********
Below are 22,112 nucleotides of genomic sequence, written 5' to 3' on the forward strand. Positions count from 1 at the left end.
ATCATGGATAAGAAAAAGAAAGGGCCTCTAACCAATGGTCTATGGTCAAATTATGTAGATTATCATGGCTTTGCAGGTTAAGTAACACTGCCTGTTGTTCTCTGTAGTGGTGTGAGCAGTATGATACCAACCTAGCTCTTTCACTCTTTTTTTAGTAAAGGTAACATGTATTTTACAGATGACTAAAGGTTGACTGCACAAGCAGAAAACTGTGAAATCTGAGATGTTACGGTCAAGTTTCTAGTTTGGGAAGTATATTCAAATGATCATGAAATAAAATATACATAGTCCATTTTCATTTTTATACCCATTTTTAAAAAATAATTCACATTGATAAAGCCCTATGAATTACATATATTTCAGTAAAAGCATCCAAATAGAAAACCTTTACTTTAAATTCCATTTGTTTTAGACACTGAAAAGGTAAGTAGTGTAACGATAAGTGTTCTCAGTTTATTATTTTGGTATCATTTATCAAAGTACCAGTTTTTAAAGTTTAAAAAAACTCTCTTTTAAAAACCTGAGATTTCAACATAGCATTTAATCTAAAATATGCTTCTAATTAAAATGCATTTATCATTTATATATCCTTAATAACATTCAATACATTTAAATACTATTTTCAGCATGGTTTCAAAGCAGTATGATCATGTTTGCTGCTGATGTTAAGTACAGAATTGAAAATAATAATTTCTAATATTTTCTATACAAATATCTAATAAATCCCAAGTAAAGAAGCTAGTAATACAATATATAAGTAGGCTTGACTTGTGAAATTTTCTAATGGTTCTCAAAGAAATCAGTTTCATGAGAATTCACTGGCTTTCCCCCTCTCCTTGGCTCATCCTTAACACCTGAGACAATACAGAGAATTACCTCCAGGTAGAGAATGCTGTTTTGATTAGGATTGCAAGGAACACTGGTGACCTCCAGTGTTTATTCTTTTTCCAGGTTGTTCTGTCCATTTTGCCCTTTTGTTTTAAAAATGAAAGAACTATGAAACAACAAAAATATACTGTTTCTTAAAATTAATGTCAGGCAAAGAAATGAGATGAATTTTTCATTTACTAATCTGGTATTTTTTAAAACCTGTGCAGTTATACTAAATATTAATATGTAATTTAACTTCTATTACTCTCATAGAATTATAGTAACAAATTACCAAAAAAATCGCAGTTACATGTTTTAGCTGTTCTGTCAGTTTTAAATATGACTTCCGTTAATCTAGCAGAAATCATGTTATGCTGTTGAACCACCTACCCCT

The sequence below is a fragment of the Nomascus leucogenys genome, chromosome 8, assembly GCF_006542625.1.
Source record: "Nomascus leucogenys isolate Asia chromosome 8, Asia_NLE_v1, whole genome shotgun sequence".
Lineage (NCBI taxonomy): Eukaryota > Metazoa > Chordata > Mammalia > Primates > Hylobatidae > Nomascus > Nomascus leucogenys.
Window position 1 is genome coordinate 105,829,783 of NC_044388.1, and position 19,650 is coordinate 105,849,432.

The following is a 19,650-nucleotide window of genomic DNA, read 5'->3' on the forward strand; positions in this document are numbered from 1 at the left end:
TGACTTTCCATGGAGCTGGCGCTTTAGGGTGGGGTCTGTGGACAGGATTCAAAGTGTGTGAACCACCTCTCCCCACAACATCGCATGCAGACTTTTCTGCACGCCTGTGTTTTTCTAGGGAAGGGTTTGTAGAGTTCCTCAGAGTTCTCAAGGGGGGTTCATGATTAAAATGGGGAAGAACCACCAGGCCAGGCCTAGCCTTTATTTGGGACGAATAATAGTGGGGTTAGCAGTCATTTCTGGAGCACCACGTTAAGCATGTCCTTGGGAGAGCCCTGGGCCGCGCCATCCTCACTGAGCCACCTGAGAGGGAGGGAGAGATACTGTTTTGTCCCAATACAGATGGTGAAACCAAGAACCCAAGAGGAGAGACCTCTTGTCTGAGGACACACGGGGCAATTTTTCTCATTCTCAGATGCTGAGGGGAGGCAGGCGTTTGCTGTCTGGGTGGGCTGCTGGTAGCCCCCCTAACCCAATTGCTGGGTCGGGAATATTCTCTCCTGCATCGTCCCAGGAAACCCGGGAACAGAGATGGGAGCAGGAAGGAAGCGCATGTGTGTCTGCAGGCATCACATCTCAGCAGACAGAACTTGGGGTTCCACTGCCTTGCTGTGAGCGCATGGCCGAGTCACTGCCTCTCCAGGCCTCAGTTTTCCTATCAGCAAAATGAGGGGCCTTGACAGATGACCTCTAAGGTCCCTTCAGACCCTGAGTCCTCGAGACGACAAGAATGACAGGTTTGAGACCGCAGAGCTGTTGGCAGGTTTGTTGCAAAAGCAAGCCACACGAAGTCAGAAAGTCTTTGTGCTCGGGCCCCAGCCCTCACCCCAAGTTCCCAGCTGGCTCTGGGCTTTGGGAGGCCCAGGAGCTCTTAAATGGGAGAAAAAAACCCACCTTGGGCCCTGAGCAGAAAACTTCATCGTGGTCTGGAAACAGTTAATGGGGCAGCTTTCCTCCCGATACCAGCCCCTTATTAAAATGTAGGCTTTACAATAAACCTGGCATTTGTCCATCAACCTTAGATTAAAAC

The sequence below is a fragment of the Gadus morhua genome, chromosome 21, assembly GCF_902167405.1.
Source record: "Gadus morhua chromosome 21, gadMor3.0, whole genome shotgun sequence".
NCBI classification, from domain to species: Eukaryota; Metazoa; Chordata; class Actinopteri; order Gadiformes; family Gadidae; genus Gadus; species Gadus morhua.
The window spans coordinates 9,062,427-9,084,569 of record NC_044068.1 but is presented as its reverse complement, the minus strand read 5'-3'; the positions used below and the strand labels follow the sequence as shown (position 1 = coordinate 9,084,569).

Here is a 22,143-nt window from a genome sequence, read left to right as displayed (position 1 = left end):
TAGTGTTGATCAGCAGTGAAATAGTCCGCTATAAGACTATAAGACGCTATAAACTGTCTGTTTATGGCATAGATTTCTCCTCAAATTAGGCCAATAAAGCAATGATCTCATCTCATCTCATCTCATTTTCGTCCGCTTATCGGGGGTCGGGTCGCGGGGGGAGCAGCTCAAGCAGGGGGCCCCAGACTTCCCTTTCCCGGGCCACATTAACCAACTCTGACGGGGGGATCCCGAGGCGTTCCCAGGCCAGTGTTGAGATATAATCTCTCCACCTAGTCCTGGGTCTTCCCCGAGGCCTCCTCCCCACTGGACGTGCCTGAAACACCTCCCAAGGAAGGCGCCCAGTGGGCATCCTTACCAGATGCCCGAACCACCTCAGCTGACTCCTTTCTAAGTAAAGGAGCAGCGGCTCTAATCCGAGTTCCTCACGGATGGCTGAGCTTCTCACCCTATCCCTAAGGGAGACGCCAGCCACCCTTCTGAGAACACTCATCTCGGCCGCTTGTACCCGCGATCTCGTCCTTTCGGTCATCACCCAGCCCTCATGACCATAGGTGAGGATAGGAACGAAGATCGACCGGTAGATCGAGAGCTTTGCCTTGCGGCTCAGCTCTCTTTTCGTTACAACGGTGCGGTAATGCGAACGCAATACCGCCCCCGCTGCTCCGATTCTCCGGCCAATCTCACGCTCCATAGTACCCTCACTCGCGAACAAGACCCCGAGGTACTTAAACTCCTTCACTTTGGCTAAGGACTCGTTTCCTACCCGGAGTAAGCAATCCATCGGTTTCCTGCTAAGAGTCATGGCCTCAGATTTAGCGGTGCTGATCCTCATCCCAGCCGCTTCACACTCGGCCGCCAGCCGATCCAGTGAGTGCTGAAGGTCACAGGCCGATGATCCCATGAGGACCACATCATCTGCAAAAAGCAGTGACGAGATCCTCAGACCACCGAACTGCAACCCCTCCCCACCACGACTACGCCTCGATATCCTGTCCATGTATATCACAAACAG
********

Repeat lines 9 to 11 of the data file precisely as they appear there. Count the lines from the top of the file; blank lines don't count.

The sequence below is a fragment of the Gadus morhua genome, chromosome 21, assembly GCF_902167405.1.
Source record: "Gadus morhua chromosome 21, gadMor3.0, whole genome shotgun sequence".
NCBI classification, from domain to species: Eukaryota; Metazoa; Chordata; class Actinopteri; order Gadiformes; family Gadidae; genus Gadus; species Gadus morhua.